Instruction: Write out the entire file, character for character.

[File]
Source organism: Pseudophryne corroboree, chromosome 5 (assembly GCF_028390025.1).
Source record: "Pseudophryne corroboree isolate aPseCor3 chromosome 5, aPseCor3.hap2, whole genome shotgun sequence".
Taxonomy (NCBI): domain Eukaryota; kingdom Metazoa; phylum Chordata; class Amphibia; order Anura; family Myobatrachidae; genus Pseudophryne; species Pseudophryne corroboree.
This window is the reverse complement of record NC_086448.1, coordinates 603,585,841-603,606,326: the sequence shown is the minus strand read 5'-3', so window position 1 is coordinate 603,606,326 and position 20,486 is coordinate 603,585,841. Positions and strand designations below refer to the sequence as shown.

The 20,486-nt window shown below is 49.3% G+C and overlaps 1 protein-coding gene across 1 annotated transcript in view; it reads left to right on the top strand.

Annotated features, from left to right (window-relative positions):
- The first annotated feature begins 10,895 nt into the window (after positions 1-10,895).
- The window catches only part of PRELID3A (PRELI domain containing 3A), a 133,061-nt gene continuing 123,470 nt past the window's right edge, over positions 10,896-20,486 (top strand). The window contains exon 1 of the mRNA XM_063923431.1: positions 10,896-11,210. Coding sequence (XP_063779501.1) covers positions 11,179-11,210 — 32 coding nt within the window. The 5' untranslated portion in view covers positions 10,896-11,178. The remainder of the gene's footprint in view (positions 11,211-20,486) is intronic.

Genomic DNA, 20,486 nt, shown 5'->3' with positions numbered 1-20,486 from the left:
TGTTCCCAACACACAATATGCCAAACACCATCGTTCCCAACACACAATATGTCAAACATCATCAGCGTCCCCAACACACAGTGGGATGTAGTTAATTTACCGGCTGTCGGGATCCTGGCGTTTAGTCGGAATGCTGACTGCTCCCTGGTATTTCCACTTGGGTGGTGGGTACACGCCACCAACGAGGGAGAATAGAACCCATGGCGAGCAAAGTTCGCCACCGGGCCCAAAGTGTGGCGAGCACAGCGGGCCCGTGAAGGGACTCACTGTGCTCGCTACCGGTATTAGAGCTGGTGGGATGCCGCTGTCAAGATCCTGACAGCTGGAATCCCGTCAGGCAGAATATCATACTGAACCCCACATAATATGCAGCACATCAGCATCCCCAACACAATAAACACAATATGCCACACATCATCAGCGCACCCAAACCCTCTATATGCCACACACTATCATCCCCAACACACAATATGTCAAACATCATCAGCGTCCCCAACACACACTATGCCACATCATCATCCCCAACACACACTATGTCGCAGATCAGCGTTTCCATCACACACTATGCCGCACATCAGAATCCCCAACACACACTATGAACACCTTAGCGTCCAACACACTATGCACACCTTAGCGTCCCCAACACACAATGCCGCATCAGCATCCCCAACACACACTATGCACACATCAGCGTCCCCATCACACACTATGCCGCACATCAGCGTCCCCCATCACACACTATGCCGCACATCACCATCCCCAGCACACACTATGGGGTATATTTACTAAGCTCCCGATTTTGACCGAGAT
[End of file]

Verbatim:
Source organism: Pseudophryne corroboree, chromosome 5 (assembly GCF_028390025.1).
Source record: "Pseudophryne corroboree isolate aPseCor3 chromosome 5, aPseCor3.hap2, whole genome shotgun sequence".
Taxonomy (NCBI): domain Eukaryota; kingdom Metazoa; phylum Chordata; class Amphibia; order Anura; family Myobatrachidae; genus Pseudophryne; species Pseudophryne corroboree.
This window is the reverse complement of record NC_086448.1, coordinates 603,585,841-603,606,326: the sequence shown is the minus strand read 5'-3', so window position 1 is coordinate 603,606,326 and position 20,486 is coordinate 603,585,841. Positions and strand designations below refer to the sequence as shown.

The 20,486-nt window shown below is 49.3% G+C and overlaps 1 protein-coding gene across 1 annotated transcript in view; it reads left to right on the top strand.

Annotated features, from left to right (window-relative positions):
- The first annotated feature begins 10,895 nt into the window (after positions 1-10,895).
- The window catches only part of PRELID3A (PRELI domain containing 3A), a 133,061-nt gene continuing 123,470 nt past the window's right edge, over positions 10,896-20,486 (top strand). The window contains exon 1 of the mRNA XM_063923431.1: positions 10,896-11,210. Coding sequence (XP_063779501.1) covers positions 11,179-11,210 — 32 coding nt within the window. The 5' untranslated portion in view covers positions 10,896-11,178. The remainder of the gene's footprint in view (positions 11,211-20,486) is intronic.

Genomic DNA, 20,486 nt, shown 5'->3' with positions numbered 1-20,486 from the left:
TGTTCCCAACACACAATATGCCAAACACCATCGTTCCCAACACACAATATGTCAAACATCATCAGCGTCCCCAACACACAGTGGGATGTAGTTAATTTACCGGCTGTCGGGATCCTGGCGTTTAGTCGGAATGCTGACTGCTCCCTGGTATTTCCACTTGGGTGGTGGGTACACGCCACCAACGAGGGAGAATAGAACCCATGGCGAGCAAAGTTCGCCACCGGGCCCAAAGTGTGGCGAGCACAGCGGGCCCGTGAAGGGACTCACTGTGCTCGCTACCGGTATTAGAGCTGGTGGGATGCCGCTGTCAAGATCCTGACAGCTGGAATCCCGTCAGGCAGAATATCATACTGAACCCCACATAATATGCAGCACATCAGCATCCCCAACACAATAAACACAATATGCCACACATCATCAGCGCACCCAAACCCTCTATATGCCACACACTATCATCCCCAACACACAATATGTCAAACATCATCAGCGTCCCCAACACACACTATGCCACATCATCATCCCCAACACACACTATGTCGCAGATCAGCGTTTCCATCACACACTATGCCGCACATCAGAATCCCCAACACACACTATGAACACCTTAGCGTCCAACACACTATGCACACCTTAGCGTCCCCAACACACAATGCCGCATCAGCATCCCCAACACACACTATGCACACATCAGCGTCCCCATCACACACTATGCCGCACATCAGCGTCCCCCATCACACACTATGCCGCACATCACCATCCCCAGCACACACTATGGGGTATATTTACTAAGCTCCCGATTTTGACCGAGAT